Invivo X by Sarah Jessica Parker Rose 2019
A gorgeous shade of blush pink in the glass, the aroma profile invokes clear rose petals and bright summer berry characters, wrapped in a minerality that makes this wine exceptionally fresh. It’s a wine that can be serious but is also seriously fun. SJP Rosé is full bodied with great complexity and elegance, delicious on its own or with a range of cuisine.
Blend: 45% Cinsault, 45% Grenache, 10% Syrah
Want to taste Invivo X with Sarah Jessica Parker?
Open a bottle and enjoy a virtual tasting of the inaugural vintages of the Invivo X New Zealand Sauvignon Blanc and Provençal Rosé along with creators Sarah Jessica Parker, Rob Cameron, Tim Lightbourne, and Wine.com’s own Gwendolyn Osborn.
Ready to taste with SJP? Watch the tasting here.
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Critical AcclaimAll Vintages
Invivo X, by Sarah Jessica Parker, is created with New Zealand-based Invivo Wines, in what Parker describes as a very collaborative process. The collaboration covers aspect of the new wine, from naming and label design to the winemaking itself.
Invivo winemaker Rob Cameron explains: “This wine is 100% Sarah Jessica Parker. So other than selecting the base wine from New Zealand (Sauvignon Blanc) I’ll be taking a back seat and let her create the blends.”
The Invivo X, SJP Sauvignon Blanc is a blend of five estates in Marlborough, spanning both Wairau and Awatere Valleys with vines ageing from three to eleven years. Sarah Jessica loved the intensity of style from the Waihopai Valley and has blended that with pure fruit aromatics from the Western Wairau and the power and purity found in the Westhaven Vineyard in the Dashwood. The Westhaven vineyard is one of the last blocks of Sauvignon Blanc in Marlborough to be harvested and so has an extremely long season to develop flavor and power. The 2019 vintage presented us with an ideal growing season, allowing ripening to accumulate gradually, so harvest was timed to harness the maximum warmth and sunshine of summer.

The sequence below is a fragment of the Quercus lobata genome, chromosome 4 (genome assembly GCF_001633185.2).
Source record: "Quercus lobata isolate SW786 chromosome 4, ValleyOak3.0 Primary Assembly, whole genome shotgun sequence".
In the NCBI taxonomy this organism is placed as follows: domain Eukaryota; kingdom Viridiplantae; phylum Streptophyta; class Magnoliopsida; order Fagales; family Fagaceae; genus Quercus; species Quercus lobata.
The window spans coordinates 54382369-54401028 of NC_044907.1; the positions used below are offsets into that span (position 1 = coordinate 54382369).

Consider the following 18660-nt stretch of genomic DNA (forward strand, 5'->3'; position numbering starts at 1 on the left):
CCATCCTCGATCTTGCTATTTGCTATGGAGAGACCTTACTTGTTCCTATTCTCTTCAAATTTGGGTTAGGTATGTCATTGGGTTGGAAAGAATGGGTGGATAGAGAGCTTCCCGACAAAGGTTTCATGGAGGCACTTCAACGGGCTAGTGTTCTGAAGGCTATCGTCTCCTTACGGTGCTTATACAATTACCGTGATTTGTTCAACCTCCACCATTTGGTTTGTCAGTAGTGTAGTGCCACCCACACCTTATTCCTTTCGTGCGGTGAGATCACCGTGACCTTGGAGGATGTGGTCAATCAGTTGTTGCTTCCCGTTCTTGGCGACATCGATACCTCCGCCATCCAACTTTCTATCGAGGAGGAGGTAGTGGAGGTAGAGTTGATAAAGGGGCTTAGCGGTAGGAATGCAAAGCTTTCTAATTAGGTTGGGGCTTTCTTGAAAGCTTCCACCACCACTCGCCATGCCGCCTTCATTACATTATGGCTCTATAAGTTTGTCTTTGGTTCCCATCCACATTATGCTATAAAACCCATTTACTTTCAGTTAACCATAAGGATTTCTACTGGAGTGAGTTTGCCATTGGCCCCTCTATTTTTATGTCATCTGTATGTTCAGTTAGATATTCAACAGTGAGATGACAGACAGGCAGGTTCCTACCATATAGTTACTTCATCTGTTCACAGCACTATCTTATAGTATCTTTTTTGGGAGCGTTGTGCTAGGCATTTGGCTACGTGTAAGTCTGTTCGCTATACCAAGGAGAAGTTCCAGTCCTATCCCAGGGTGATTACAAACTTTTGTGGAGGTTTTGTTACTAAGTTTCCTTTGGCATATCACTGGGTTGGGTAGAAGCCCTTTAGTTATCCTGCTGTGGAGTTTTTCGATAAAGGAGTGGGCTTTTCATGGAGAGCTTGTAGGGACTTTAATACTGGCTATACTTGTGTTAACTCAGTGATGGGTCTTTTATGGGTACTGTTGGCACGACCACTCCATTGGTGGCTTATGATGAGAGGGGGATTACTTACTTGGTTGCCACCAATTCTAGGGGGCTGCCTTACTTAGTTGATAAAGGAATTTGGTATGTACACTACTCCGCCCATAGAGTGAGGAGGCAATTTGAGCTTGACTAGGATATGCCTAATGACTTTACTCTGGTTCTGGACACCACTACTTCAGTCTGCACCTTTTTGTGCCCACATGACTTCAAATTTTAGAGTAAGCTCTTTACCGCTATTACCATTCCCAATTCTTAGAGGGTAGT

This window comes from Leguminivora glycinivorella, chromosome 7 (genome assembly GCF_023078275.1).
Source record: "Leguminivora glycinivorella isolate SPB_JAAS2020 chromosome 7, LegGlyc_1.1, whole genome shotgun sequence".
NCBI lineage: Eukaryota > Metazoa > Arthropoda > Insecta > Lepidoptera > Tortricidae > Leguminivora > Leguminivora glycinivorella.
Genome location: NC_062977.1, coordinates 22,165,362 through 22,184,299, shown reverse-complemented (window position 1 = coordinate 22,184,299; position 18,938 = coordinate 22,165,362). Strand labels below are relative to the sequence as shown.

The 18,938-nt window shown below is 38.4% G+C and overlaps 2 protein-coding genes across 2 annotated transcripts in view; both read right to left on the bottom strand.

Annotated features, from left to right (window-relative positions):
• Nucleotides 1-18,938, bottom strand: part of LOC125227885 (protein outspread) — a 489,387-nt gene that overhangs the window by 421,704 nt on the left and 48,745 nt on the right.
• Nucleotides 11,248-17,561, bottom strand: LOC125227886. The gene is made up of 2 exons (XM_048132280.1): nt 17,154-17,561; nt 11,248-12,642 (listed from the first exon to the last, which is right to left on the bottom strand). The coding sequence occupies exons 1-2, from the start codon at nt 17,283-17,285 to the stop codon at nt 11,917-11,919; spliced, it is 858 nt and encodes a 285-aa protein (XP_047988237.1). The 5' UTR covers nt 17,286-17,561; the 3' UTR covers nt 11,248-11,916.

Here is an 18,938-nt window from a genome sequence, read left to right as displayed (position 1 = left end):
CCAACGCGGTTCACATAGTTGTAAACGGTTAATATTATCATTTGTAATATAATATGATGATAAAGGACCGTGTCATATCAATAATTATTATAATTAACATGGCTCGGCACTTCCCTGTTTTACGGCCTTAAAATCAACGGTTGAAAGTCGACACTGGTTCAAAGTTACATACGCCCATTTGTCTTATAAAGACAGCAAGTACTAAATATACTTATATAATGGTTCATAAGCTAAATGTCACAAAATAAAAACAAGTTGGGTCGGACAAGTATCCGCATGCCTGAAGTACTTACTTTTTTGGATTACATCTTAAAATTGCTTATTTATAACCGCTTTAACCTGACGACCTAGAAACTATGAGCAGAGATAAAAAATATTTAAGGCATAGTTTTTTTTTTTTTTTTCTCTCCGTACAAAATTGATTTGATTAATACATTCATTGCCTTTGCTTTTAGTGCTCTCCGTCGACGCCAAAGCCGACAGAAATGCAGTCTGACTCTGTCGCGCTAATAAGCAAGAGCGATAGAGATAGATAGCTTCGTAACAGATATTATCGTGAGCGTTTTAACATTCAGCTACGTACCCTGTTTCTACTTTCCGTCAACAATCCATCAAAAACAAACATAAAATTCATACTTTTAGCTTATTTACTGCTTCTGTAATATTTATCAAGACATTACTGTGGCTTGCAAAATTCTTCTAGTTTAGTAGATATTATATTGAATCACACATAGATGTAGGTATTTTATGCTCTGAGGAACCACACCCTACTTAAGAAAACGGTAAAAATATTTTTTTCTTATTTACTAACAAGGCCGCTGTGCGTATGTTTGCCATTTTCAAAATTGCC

Sarah Jessica Parker’s first ever wine was perfected in May 2019 when Invivo founders Tim Lightbourne and Rob Cameron travelled to New York City to create her new Sauvignon Blanc. They brought samples of the 2019 vintage, harvested in April. Over a three hour session, SJP and the Invivo team finalized the proportions from each vineyard to create the exact blending recipe used in the wine.
A sunny land braced by the influence of the Mediterranean Sea, the South of France extends from the French Riviera in the East to the rugged and mountainous Spanish border in the West. This expansive and stunning region remains the source of France's finest rosé and fortified wines, while the red and white wines continue to gain respect.
Provence, located farthest east, is revered for dry, elegant and quenching rosé wines, which make up the vast majority of the region’s production. These are typically blends of Mourvèdre, Grenache, Cinsault, Tibouren and other varieties.
Moving west from the Rhône Valley, spanning the Mediterranean coast to the Pyrenees mountains of Roussillon, Languedoc’s terrain is generally flat coastal plains. Virtually every style of wine is made in Languedoc; most dry wines are blends with varietal choice strongly influenced by the neighboring Rhône Valley.
Bordered by the rugged eastern edge of the Pyrenees Mountains and intense sunshine, Roussillon is largely defined by Spanish influence. The arid, exposed, steep and uneven valleys of the Pyrénées-Orientales zone guarantee that grape yields are low and berries are small and concentrated. While historically recognized for the vins doux naturels of Rivesaltes, Banyuls and Maury, the region’s dry reds are beginning to achieve the notoriety the deserve.
A catchall term for the area surrounding the Languedoc and Roussillon, Pays d’Oc is the most important IGP (Indication Géographique Protégée) in France, producing nearly all of France’s wine under the IGP designation.
Whether it’s playful and fun or savory and serious, most rosé today is not your grandmother’s White Zinfandel, though that category remains strong. Pink wine has recently become quite trendy, and this time around it’s commonly quite dry. Since the pigment in red wines comes from keeping fermenting juice in contact with the grape skins for an extended period, it follows that a pink wine can be made using just a brief period of skin contact—usually just a couple of days. The resulting color depends on grape variety and winemaking style, ranging from pale salmon to deep magenta.